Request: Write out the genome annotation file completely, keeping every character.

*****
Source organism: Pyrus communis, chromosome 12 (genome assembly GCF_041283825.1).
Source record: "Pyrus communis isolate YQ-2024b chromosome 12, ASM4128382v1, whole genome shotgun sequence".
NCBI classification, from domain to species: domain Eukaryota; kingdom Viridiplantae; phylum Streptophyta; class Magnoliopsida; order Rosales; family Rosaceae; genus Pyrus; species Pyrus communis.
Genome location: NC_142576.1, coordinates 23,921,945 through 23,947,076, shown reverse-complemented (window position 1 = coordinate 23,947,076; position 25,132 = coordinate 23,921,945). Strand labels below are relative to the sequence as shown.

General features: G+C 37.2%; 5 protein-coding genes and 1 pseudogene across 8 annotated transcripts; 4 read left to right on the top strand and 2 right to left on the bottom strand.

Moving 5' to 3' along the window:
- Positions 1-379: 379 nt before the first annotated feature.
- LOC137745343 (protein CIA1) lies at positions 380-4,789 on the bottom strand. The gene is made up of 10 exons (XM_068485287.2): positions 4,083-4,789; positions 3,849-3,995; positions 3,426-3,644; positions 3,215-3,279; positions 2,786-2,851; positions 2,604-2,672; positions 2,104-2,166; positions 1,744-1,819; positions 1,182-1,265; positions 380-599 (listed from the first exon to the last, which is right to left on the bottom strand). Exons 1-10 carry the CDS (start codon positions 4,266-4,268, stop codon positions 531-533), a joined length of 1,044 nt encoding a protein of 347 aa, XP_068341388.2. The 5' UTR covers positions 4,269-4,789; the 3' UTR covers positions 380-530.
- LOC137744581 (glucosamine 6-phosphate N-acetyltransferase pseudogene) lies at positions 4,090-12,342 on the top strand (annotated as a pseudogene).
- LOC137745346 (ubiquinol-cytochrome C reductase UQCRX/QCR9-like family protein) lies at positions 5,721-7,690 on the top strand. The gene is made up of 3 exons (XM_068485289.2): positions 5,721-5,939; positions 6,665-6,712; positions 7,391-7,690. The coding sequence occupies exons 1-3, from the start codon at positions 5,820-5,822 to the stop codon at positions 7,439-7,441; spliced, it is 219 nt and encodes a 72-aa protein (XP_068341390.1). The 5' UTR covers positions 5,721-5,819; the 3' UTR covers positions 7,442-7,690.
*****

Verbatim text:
Source organism: Pyrus communis, chromosome 12 (genome assembly GCF_041283825.1).
Source record: "Pyrus communis isolate YQ-2024b chromosome 12, ASM4128382v1, whole genome shotgun sequence".
NCBI classification, from domain to species: domain Eukaryota; kingdom Viridiplantae; phylum Streptophyta; class Magnoliopsida; order Rosales; family Rosaceae; genus Pyrus; species Pyrus communis.
Genome location: NC_142576.1, coordinates 23,921,945 through 23,947,076, shown reverse-complemented (window position 1 = coordinate 23,947,076; position 25,132 = coordinate 23,921,945). Strand labels below are relative to the sequence as shown.

General features: G+C 37.2%; 5 protein-coding genes and 1 pseudogene across 8 annotated transcripts; 4 read left to right on the top strand and 2 right to left on the bottom strand.

Moving 5' to 3' along the window:
- Positions 1-379: 379 nt before the first annotated feature.
- LOC137745343 (protein CIA1) lies at positions 380-4,789 on the bottom strand. The gene is made up of 10 exons (XM_068485287.2): positions 4,083-4,789; positions 3,849-3,995; positions 3,426-3,644; positions 3,215-3,279; positions 2,786-2,851; positions 2,604-2,672; positions 2,104-2,166; positions 1,744-1,819; positions 1,182-1,265; positions 380-599 (listed from the first exon to the last, which is right to left on the bottom strand). Exons 1-10 carry the CDS (start codon positions 4,266-4,268, stop codon positions 531-533), a joined length of 1,044 nt encoding a protein of 347 aa, XP_068341388.2. The 5' UTR covers positions 4,269-4,789; the 3' UTR covers positions 380-530.
- LOC137744581 (glucosamine 6-phosphate N-acetyltransferase pseudogene) lies at positions 4,090-12,342 on the top strand (annotated as a pseudogene).
- LOC137745346 (ubiquinol-cytochrome C reductase UQCRX/QCR9-like family protein) lies at positions 5,721-7,690 on the top strand. The gene is made up of 3 exons (XM_068485289.2): positions 5,721-5,939; positions 6,665-6,712; positions 7,391-7,690. The coding sequence occupies exons 1-3, from the start codon at positions 5,820-5,822 to the stop codon at positions 7,439-7,441; spliced, it is 219 nt and encodes a 72-aa protein (XP_068341390.1). The 5' UTR covers positions 5,721-5,819; the 3' UTR covers positions 7,442-7,690.